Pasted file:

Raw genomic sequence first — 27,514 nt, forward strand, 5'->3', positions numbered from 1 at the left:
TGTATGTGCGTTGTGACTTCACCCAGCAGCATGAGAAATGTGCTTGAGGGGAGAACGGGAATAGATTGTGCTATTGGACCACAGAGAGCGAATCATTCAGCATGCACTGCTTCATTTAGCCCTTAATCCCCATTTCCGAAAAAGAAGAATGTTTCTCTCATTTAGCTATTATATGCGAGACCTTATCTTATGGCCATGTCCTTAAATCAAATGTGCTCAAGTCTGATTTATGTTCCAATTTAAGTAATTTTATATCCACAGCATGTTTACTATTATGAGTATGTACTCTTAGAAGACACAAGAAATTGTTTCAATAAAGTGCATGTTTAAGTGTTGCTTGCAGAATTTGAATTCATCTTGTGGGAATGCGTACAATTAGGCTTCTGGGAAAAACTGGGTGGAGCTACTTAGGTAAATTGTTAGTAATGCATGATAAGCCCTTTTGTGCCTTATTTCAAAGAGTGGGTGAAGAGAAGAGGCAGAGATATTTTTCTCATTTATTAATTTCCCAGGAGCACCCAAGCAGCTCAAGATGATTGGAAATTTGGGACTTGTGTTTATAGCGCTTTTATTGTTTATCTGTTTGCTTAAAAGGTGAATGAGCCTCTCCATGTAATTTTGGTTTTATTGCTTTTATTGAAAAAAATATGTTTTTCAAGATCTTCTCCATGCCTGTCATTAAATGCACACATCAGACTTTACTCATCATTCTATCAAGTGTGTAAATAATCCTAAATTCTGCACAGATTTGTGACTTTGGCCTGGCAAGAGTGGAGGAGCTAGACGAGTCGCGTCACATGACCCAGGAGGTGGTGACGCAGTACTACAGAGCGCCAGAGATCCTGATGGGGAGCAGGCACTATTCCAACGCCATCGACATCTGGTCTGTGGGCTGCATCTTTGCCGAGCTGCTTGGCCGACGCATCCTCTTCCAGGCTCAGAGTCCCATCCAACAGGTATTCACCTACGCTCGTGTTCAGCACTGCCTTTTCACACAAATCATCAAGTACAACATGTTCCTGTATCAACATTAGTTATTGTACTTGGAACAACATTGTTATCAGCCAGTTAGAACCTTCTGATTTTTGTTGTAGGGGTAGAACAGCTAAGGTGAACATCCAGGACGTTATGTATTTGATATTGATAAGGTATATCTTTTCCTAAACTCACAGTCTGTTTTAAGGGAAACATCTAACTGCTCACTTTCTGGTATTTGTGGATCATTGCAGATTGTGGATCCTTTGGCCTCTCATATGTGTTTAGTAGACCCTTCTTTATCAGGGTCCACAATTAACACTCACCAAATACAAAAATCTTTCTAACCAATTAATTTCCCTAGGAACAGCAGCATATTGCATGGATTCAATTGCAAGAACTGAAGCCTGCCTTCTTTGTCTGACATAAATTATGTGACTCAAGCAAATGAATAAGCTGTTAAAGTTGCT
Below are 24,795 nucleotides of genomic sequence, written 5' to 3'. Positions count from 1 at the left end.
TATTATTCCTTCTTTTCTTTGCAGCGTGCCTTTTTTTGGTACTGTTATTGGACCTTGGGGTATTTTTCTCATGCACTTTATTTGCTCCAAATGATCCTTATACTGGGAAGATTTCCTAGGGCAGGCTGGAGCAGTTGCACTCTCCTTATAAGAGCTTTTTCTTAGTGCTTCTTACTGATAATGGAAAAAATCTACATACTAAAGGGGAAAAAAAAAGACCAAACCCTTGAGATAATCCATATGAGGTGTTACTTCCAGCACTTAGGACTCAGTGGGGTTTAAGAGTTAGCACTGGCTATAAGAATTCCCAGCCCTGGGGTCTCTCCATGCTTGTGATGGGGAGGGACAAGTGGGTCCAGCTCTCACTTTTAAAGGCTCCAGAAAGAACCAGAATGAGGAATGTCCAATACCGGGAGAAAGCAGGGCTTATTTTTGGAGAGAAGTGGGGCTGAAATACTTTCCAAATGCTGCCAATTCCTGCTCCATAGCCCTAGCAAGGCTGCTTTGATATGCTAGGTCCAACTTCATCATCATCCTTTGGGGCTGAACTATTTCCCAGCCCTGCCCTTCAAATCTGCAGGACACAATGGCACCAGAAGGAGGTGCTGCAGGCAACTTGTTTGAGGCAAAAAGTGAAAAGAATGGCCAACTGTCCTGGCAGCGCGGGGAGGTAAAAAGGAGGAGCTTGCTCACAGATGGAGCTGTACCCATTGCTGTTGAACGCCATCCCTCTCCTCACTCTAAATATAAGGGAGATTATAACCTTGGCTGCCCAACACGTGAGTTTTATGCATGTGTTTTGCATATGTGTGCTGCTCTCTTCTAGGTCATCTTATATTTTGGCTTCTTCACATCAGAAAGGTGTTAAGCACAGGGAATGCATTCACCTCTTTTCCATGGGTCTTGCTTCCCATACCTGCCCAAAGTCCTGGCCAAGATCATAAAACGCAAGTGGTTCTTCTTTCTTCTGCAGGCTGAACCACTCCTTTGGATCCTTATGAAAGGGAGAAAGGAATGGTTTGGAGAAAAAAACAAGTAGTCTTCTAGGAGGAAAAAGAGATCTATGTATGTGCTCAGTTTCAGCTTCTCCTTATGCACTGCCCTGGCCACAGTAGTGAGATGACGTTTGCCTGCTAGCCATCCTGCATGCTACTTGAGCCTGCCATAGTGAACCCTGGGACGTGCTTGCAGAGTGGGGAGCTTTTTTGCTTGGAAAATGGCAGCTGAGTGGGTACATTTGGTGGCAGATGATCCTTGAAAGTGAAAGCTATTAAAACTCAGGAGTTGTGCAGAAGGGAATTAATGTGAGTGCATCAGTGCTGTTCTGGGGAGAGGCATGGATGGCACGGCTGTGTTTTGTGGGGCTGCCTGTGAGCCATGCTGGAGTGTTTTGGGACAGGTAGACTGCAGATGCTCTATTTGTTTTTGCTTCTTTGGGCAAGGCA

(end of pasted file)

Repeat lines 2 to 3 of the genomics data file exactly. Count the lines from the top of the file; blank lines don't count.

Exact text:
TGTATGTGCGTTGTGACTTCACCCAGCAGCATGAGAAATGTGCTTGAGGGGAGAACGGGAATAGATTGTGCTATTGGACCACAGAGAGCGAATCATTCAGCATGCACTGCTTCATTTAGCCCTTAATCCCCATTTCCGAAAAAGAAGAATGTTTCTCTCATTTAGCTATTATATGCGAGACCTTATCTTATGGCCATGTCCTTAAATCAAATGTGCTCAAGTCTGATTTATGTTCCAATTTAAGTAATTTTATATCCACAGCATGTTTACTATTATGAGTATGTACTCTTAGAAGACACAAGAAATTGTTTCAATAAAGTGCATGTTTAAGTGTTGCTTGCAGAATTTGAATTCATCTTGTGGGAATGCGTACAATTAGGCTTCTGGGAAAAACTGGGTGGAGCTACTTAGGTAAATTGTTAGTAATGCATGATAAGCCCTTTTGTGCCTTATTTCAAAGAGTGGGTGAAGAGAAGAGGCAGAGATATTTTTCTCATTTATTAATTTCCCAGGAGCACCCAAGCAGCTCAAGATGATTGGAAATTTGGGACTTGTGTTTATAGCGCTTTTATTGTTTATCTGTTTGCTTAAAAGGTGAATGAGCCTCTCCATGTAATTTTGGTTTTATTGCTTTTATTGAAAAAAATATGTTTTTCAAGATCTTCTCCATGCCTGTCATTAAATGCACACATCAGACTTTACTCATCATTCTATCAAGTGTGTAAATAATCCTAAATTCTGCACAGATTTGTGACTTTGGCCTGGCAAGAGTGGAGGAGCTAGACGAGTCGCGTCACATGACCCAGGAGGTGGTGACGCAGTACTACAGAGCGCCAGAGATCCTGATGGGGAGCAGGCACTATTCCAACGCCATCGACATCTGGTCTGTGGGCTGCATCTTTGCCGAGCTGCTTGGCCGACGCATCCTCTTCCAGGCTCAGAGTCCCATCCAACAGGTATTCACCTACGCTCGTGTTCAGCACTGCCTTTTCACACAAATCATCAAGTACAACATGTTCCTGTATCAACATTAGTTATTGTACTTGGAACAACATTGTTATCAGCCAGTTAGAACCTTCTGATTTTTGTTGTAGGGGTAGAACAGCTAAGGTGAACATCCAGGACGTTATGTATTTGATATTGATAAGGTATATCTTTTCCTAAACTCACAGTCTGTTTTAAGGGAAACATCTAACTGCTCACTTTCTGGTATTTGTGGATCATTGCAGATTGTGGATCCTTTGGCCTCTCATATGTGTTTAGTAGACCCTTCTTTATCAGGGTCCACAATTAACACTCACCAAATACAAAAATCTTTCTAACCAATTAATTTCCCTAGGAACAGCAGCATATTGCATGGATTCAATTGCAAGAACTGAAGCCTGCCTTCTTTGTCTGACATAAATTATGTGACTCAAGCAAATGAATAAGCTGTTAAAGTTGCT
Below are 24,795 nucleotides of genomic sequence, written 5' to 3'. Positions count from 1 at the left end.